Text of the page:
Spaihts: Well I can say I went to visit the set and was treated to the magical experience of walking around in locations that had their roots in my own imagination. I stood in rooms that I first wrote into existence on a page, and all of these of course were re-imagined by Ridley and his designers and his incredible creative team, but I got to see these things and these places and got to appreciate how much original movie magic is still alive and well in this age of computer graphics. Particularly on a Ridley Scott set — I think he prefers to do as much in camera as he can. And so the sets were cathedral-sized and stunning, and the rooms were exquisitely detailed. The costumes and props were perfect, and the lighting was beautiful. You could stand behind him in his director’s chair, put on your 3D glasses and look in his 3D monitors and the images you were seeing were ready for the Blu-ray. They looked perfect, ready to print, streaming live from multiple camera angles out on his sets because he is an old school practitioner of film making. He knows his light, his cameras and his frames; you can really see his gift in play right there on his sets. It was a real privilege and inspiration to see it.

Filmmaker: It sounds like you’ve made a complex movie, an ambitious adult science-fiction film dealing with intelligent, philosophical themes, and this is not really what’s being made these days. And it seems to me that you’ve been able to do this because you’ve come in under the mantle of this Alien prequel. But to some extent it seems like this could have been an original. If the original Alien didn’t exist this movie could have been invented. Am I correct in saying this was a little bit of Trojan horse? Or, to ask the question more directly, could a similar movie exist today if it was pitched as an original?

Spaihts: It would be a much harder movie to sell. Hollywood is constantly searching, it will tell you, for new ideas. But if you bring it a brand new idea, it scares the hell out of everybody. There’s a real trend in the industry right now to seek the reassurance of an existing property, known characters, known titles, known quantities. It’s hard to get the studios to invest in a brand new idea because that leaves everyone out there hanging in the wind. It means people have vouched for it standing on their own judgment. They can’t say, “Look it’s from this A-list writer, this series of A-list novels, that popular TV series, this incredibly popular cartoon.” They have to say, “I think this is good” — that’s all they have to hide behind. In the volatile industry of Hollywood that puts everyone at risk. It’s hard to punch through that apprehension, that nervousness about making big leaps into the unknown. In Hollywood’s favor, it still happens all the time. Originals are still being made and are still beginning blockbusters. But it’s always a fight, always an uphill battle. It takes a powerful patron to push those projects through.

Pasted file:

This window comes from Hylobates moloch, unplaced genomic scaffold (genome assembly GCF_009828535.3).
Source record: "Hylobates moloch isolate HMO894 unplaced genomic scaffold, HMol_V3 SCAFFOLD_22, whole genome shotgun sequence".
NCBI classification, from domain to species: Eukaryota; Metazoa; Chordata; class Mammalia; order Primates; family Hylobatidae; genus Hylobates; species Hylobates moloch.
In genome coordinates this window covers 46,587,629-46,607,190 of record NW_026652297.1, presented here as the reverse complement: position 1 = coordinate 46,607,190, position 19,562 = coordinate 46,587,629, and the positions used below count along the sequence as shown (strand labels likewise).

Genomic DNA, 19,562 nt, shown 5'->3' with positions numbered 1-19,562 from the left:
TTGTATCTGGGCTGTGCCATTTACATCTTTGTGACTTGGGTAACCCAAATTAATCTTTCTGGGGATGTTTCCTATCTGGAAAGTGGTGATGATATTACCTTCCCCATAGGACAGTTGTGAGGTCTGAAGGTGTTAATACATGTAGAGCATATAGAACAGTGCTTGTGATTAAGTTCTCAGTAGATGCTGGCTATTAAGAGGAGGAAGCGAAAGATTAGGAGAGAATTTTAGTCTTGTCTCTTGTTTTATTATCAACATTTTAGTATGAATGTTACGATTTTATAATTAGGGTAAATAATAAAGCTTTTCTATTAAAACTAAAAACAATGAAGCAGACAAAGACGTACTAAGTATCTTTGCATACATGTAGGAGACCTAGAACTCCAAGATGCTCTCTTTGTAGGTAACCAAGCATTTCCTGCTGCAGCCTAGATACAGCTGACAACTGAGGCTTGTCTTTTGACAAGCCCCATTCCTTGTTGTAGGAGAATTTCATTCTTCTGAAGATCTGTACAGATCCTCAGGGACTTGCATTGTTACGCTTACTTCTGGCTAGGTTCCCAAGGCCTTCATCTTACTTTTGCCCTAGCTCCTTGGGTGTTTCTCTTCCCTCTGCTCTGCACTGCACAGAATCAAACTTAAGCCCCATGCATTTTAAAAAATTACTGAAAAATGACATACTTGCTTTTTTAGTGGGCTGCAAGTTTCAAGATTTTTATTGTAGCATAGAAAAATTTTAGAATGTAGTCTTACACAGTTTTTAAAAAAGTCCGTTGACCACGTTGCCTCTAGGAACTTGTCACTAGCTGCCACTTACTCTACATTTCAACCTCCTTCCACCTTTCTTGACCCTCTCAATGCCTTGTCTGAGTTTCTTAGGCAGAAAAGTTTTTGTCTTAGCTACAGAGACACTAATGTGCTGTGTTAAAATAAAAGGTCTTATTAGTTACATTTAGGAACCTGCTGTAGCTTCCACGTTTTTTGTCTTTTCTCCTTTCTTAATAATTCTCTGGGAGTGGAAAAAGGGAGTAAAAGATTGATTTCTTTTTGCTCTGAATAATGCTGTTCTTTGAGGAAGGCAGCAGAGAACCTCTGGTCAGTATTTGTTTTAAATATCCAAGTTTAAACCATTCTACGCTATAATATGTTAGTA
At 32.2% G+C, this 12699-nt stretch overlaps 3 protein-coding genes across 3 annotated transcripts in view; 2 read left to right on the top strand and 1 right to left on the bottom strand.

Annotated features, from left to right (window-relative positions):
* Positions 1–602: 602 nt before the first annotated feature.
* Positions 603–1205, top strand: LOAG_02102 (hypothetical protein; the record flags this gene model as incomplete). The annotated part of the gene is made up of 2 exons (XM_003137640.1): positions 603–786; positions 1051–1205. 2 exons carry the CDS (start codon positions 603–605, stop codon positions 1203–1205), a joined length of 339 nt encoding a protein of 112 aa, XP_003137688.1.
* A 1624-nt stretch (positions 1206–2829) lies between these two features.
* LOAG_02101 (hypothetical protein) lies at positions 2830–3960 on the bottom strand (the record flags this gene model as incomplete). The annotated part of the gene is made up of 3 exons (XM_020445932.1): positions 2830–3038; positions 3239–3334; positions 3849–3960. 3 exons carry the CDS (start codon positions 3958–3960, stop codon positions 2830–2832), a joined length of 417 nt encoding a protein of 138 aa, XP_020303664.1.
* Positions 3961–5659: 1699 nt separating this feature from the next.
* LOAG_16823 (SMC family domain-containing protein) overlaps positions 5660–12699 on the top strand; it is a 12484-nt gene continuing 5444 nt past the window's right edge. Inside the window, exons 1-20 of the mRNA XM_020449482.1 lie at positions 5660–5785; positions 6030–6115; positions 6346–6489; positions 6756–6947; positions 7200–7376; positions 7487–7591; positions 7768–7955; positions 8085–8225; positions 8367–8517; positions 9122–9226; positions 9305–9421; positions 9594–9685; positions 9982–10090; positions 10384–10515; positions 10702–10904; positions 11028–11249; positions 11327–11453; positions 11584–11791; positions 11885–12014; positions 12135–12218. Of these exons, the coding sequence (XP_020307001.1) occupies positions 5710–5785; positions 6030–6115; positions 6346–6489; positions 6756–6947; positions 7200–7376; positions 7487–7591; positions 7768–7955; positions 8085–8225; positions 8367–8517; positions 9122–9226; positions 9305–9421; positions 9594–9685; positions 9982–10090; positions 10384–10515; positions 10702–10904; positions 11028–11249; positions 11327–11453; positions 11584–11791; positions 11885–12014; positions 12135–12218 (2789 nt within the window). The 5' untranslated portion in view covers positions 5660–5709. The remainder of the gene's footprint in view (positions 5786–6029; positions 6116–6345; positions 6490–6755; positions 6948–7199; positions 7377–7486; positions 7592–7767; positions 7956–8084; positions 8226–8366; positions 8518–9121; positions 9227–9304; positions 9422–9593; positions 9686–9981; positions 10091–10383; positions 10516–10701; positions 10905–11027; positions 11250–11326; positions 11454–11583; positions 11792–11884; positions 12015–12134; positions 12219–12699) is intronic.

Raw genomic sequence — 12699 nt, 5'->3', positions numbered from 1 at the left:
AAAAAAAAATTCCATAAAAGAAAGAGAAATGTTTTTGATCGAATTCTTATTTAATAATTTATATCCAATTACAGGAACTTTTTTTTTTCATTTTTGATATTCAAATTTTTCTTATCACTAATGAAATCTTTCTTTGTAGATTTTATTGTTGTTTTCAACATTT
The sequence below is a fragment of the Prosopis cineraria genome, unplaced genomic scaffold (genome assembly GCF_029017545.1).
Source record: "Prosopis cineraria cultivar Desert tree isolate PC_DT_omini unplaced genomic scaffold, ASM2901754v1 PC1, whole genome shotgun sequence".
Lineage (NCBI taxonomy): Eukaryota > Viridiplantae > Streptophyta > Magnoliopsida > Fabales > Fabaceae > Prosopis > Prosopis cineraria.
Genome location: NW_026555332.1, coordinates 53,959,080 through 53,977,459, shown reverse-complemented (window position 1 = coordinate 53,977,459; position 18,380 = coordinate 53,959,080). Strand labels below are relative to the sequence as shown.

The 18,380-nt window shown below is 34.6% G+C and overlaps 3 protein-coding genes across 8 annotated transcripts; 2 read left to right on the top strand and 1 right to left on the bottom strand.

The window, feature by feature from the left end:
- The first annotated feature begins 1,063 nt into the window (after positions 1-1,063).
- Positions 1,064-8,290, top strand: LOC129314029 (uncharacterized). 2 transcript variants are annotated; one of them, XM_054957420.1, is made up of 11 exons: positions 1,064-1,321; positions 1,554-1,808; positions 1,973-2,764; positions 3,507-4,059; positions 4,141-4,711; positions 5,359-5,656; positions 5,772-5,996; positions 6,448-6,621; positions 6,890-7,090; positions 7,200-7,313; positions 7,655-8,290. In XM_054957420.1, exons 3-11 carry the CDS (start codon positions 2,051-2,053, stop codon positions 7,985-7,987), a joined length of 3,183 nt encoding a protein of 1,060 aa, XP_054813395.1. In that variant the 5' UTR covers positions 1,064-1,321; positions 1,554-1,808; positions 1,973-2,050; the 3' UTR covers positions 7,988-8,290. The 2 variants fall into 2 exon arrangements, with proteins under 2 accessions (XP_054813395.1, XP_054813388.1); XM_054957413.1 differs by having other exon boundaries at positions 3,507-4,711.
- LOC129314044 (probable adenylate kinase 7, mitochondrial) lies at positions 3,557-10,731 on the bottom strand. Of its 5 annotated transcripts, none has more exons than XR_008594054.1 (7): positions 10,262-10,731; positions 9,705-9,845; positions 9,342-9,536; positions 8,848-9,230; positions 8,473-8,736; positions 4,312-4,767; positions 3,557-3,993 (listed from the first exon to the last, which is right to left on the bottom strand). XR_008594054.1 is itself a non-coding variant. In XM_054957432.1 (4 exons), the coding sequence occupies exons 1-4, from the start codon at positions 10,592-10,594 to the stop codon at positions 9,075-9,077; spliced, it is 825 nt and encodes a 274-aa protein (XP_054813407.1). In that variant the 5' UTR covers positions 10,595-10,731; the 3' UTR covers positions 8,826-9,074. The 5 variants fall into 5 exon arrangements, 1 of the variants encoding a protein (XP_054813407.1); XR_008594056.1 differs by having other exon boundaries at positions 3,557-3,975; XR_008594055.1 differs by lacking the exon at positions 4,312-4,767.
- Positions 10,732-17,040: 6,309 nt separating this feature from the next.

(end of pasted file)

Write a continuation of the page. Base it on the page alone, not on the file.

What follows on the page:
Filmmaker: Do you think that’s going to change or is that the world we now live in?

Spaihts: I hope that we will relax a little bit in our mania for existing intellectual property. A lot of the great franchises of our day were born for the first time in a film. Luke Skywalker and Indiana Jones didn’t come from television or books; they were written to be movies. Likewise, the great characters of Hitchcock, and so many other filmmakers. So yes, I hope that we will have more faith in the ability of this medium to create.

Filmmaker: The movie has a very ambitious transmedia campaign. Did you have any input into that or was it entirely the marketing department?

Spaihts: I didn’t have a voice in the viral campaign that’s preceded the release of the film but I’ve enjoyed the hell out of it. I think most of it has been the brainchild of Ridley himself, and Damon Lindeloff, the writer who succeeded me. I’ve been a big fan of entire campaign, I think it’s extraordinary material, but it’s not a sandbox I got to play in just as a matter of chronology. But any world builder who creates a new universe and a cast of characters invariably has fleshed out backstories that will never be revealed in the film. And what could be more exciting for a storyteller of any kind to tell those extra stories, to flesh out the universe, to show you other pieces. And so if you’ve got a film, the anticipation of which justifies the creation of these ancillary materials, you just keep playing in the world you’ve made. For me, that’s a really exciting prospect.